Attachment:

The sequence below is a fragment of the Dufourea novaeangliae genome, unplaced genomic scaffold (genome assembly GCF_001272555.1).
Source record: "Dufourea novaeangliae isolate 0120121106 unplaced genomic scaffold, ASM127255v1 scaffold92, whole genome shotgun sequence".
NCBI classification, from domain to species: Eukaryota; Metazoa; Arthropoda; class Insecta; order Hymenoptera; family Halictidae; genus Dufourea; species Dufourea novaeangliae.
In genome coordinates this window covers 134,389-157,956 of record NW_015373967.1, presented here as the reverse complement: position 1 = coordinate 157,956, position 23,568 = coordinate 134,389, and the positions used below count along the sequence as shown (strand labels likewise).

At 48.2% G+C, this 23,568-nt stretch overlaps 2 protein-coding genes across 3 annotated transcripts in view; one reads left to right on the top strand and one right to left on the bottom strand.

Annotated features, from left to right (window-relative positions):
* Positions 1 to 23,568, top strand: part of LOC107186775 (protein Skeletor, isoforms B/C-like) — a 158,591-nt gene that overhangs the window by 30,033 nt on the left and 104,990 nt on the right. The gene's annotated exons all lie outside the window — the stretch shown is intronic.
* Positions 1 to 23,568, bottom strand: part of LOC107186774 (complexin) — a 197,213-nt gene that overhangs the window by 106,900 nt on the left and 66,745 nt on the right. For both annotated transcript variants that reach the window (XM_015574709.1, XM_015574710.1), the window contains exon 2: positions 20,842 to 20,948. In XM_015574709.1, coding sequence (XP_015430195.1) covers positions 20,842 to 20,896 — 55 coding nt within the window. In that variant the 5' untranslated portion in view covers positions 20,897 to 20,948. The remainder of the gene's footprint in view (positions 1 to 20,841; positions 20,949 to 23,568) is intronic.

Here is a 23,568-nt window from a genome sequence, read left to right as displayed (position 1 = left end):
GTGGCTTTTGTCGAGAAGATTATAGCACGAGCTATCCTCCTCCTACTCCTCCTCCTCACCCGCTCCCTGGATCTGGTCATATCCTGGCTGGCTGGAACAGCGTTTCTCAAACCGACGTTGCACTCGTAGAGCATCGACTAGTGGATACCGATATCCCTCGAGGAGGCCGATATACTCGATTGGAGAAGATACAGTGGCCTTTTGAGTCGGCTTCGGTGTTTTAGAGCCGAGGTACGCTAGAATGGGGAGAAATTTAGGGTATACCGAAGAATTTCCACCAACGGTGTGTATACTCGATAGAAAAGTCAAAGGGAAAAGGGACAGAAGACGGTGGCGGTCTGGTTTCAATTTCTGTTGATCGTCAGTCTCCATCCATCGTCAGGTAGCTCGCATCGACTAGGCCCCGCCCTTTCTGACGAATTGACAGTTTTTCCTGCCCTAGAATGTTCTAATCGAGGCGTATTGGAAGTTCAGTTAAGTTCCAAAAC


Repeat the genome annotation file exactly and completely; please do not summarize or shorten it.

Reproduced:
The sequence below is a fragment of the Dufourea novaeangliae genome, unplaced genomic scaffold (genome assembly GCF_001272555.1).
Source record: "Dufourea novaeangliae isolate 0120121106 unplaced genomic scaffold, ASM127255v1 scaffold92, whole genome shotgun sequence".
NCBI classification, from domain to species: Eukaryota; Metazoa; Arthropoda; class Insecta; order Hymenoptera; family Halictidae; genus Dufourea; species Dufourea novaeangliae.
In genome coordinates this window covers 134,389-157,956 of record NW_015373967.1, presented here as the reverse complement: position 1 = coordinate 157,956, position 23,568 = coordinate 134,389, and the positions used below count along the sequence as shown (strand labels likewise).

At 48.2% G+C, this 23,568-nt stretch overlaps 2 protein-coding genes across 3 annotated transcripts in view; one reads left to right on the top strand and one right to left on the bottom strand.

Annotated features, from left to right (window-relative positions):
* Positions 1 to 23,568, top strand: part of LOC107186775 (protein Skeletor, isoforms B/C-like) — a 158,591-nt gene that overhangs the window by 30,033 nt on the left and 104,990 nt on the right. The gene's annotated exons all lie outside the window — the stretch shown is intronic.
* Positions 1 to 23,568, bottom strand: part of LOC107186774 (complexin) — a 197,213-nt gene that overhangs the window by 106,900 nt on the left and 66,745 nt on the right. For both annotated transcript variants that reach the window (XM_015574709.1, XM_015574710.1), the window contains exon 2: positions 20,842 to 20,948. In XM_015574709.1, coding sequence (XP_015430195.1) covers positions 20,842 to 20,896 — 55 coding nt within the window. In that variant the 5' untranslated portion in view covers positions 20,897 to 20,948. The remainder of the gene's footprint in view (positions 1 to 20,841; positions 20,949 to 23,568) is intronic.

Here is a 23,568-nt window from a genome sequence, read left to right as displayed (position 1 = left end):
GTGGCTTTTGTCGAGAAGATTATAGCACGAGCTATCCTCCTCCTACTCCTCCTCCTCACCCGCTCCCTGGATCTGGTCATATCCTGGCTGGCTGGAACAGCGTTTCTCAAACCGACGTTGCACTCGTAGAGCATCGACTAGTGGATACCGATATCCCTCGAGGAGGCCGATATACTCGATTGGAGAAGATACAGTGGCCTTTTGAGTCGGCTTCGGTGTTTTAGAGCCGAGGTACGCTAGAATGGGGAGAAATTTAGGGTATACCGAAGAATTTCCACCAACGGTGTGTATACTCGATAGAAAAGTCAAAGGGAAAAGGGACAGAAGACGGTGGCGGTCTGGTTTCAATTTCTGTTGATCGTCAGTCTCCATCCATCGTCAGGTAGCTCGCATCGACTAGGCCCCGCCCTTTCTGACGAATTGACAGTTTTTCCTGCCCTAGAATGTTCTAATCGAGGCGTATTGGAAGTTCAGTTAAGTTCCAAAAC